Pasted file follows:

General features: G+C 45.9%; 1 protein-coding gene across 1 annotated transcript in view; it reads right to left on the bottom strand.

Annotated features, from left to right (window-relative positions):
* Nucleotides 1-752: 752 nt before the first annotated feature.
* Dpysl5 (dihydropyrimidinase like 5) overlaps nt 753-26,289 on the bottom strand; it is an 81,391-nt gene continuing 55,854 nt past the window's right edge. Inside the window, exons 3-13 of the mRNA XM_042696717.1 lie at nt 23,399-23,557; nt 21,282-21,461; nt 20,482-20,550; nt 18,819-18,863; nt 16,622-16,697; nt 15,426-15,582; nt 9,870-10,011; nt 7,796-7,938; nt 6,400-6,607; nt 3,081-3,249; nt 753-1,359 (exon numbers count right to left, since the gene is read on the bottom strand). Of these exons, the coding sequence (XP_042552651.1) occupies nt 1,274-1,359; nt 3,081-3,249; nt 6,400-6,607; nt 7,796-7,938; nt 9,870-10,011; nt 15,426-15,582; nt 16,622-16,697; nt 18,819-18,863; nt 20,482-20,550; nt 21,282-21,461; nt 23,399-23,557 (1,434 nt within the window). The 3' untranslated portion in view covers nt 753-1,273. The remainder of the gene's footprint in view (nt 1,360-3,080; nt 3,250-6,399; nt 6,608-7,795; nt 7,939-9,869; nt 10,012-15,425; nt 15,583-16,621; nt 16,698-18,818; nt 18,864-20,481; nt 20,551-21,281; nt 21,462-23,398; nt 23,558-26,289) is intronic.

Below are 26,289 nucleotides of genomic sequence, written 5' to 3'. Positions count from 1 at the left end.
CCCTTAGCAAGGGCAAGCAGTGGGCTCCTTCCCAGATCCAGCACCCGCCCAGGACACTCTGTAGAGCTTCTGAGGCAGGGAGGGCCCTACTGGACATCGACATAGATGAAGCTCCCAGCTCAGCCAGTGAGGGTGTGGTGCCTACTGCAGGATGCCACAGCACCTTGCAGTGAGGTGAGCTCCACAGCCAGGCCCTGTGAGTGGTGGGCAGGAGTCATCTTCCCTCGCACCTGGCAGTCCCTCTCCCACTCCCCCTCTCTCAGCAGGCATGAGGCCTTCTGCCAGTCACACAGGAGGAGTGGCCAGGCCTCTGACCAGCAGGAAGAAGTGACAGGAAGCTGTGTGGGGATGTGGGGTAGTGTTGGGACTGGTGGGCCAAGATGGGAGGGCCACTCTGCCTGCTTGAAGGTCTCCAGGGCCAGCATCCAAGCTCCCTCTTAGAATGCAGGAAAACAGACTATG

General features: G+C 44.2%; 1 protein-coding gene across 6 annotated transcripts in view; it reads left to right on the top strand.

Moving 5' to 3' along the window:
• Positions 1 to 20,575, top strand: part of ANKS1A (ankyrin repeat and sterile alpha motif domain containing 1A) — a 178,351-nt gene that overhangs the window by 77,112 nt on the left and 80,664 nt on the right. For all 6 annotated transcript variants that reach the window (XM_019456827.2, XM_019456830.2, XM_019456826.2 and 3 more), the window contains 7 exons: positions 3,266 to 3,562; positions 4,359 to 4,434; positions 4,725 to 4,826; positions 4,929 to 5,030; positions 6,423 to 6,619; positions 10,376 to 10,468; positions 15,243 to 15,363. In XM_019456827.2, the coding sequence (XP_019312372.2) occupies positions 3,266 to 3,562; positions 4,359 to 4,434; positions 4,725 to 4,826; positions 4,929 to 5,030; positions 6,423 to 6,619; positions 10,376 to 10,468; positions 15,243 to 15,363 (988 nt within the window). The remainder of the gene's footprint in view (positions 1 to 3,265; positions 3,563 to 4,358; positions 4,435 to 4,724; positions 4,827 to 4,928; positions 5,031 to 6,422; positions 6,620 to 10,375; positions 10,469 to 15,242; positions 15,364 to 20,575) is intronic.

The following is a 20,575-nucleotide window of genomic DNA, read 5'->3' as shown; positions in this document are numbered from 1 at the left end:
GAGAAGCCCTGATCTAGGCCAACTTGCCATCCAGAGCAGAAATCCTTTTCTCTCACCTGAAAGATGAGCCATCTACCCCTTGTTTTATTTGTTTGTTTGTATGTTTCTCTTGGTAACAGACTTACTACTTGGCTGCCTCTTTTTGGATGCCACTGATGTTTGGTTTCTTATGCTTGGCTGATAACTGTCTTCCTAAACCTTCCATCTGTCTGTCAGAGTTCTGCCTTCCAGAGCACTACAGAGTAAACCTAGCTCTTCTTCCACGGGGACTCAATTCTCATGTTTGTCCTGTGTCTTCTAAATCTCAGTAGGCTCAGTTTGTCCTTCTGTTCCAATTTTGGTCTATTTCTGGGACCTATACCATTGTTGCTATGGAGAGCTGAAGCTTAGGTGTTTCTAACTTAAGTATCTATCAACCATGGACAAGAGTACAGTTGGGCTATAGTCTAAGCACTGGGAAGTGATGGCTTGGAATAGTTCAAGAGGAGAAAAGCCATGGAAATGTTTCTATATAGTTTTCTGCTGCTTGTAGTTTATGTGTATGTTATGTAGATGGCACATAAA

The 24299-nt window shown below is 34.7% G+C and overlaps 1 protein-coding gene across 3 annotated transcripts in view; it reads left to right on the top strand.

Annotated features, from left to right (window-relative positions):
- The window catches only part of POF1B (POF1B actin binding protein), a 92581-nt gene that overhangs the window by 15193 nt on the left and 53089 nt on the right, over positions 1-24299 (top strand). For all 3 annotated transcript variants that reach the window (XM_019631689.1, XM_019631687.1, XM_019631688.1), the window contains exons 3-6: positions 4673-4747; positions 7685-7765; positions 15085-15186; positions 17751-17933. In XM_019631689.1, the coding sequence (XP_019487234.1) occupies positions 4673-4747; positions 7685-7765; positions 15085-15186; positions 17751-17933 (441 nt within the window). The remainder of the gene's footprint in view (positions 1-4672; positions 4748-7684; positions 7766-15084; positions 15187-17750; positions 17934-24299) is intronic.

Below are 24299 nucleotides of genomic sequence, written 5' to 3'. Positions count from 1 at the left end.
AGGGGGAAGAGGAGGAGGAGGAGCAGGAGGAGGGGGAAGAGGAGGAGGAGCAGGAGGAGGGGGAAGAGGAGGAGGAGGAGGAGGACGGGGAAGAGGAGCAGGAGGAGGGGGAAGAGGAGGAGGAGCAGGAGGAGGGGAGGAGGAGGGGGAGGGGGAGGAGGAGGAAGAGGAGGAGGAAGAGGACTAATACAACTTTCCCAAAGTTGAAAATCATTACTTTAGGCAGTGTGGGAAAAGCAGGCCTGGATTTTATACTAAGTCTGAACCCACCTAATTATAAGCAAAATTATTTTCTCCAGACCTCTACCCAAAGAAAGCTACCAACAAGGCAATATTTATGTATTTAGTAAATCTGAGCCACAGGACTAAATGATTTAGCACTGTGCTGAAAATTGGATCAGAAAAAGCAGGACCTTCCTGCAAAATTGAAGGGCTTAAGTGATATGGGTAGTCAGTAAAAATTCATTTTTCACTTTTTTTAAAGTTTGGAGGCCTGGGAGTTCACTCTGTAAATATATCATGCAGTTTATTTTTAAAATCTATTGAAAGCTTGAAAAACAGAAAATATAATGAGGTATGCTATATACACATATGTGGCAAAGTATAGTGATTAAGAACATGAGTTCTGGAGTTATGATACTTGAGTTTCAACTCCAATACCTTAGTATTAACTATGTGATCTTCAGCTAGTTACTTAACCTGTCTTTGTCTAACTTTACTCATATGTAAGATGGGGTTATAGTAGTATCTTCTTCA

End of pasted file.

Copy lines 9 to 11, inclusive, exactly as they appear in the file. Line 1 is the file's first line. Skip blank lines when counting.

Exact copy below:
• Positions 1 to 20,575, top strand: part of ANKS1A (ankyrin repeat and sterile alpha motif domain containing 1A) — a 178,351-nt gene that overhangs the window by 77,112 nt on the left and 80,664 nt on the right. For all 6 annotated transcript variants that reach the window (XM_019456827.2, XM_019456830.2, XM_019456826.2 and 3 more), the window contains 7 exons: positions 3,266 to 3,562; positions 4,359 to 4,434; positions 4,725 to 4,826; positions 4,929 to 5,030; positions 6,423 to 6,619; positions 10,376 to 10,468; positions 15,243 to 15,363. In XM_019456827.2, the coding sequence (XP_019312372.2) occupies positions 3,266 to 3,562; positions 4,359 to 4,434; positions 4,725 to 4,826; positions 4,929 to 5,030; positions 6,423 to 6,619; positions 10,376 to 10,468; positions 15,243 to 15,363 (988 nt within the window). The remainder of the gene's footprint in view (positions 1 to 3,265; positions 3,563 to 4,358; positions 4,435 to 4,724; positions 4,827 to 4,928; positions 5,031 to 6,422; positions 6,620 to 10,375; positions 10,469 to 15,242; positions 15,364 to 20,575) is intronic.

The following is a 20,575-nucleotide window of genomic DNA, read 5'->3' as shown; positions in this document are numbered from 1 at the left end:
GAGAAGCCCTGATCTAGGCCAACTTGCCATCCAGAGCAGAAATCCTTTTCTCTCACCTGAAAGATGAGCCATCTACCCCTTGTTTTATTTGTTTGTTTGTATGTTTCTCTTGGTAACAGACTTACTACTTGGCTGCCTCTTTTTGGATGCCACTGATGTTTGGTTTCTTATGCTTGGCTGATAACTGTCTTCCTAAACCTTCCATCTGTCTGTCAGAGTTCTGCCTTCCAGAGCACTACAGAGTAAACCTAGCTCTTCTTCCACGGGGACTCAATTCTCATGTTTGTCCTGTGTCTTCTAAATCTCAGTAGGCTCAGTTTGTCCTTCTGTTCCAATTTTGGTCTATTTCTGGGACCTATACCATTGTTGCTATGGAGAGCTGAAGCTTAGGTGTTTCTAACTTAAGTATCTATCAACCATGGACAAGAGTACAGTTGGGCTATAGTCTAAGCACTGGGAAGTGATGGCTTGGAATAGTTCAAGAGGAGAAAAGCCATGGAAATGTTTCTATATAGTTTTCTGCTGCTTGTAGTTTATGTGTATGTTATGTAGATGGCACATAAA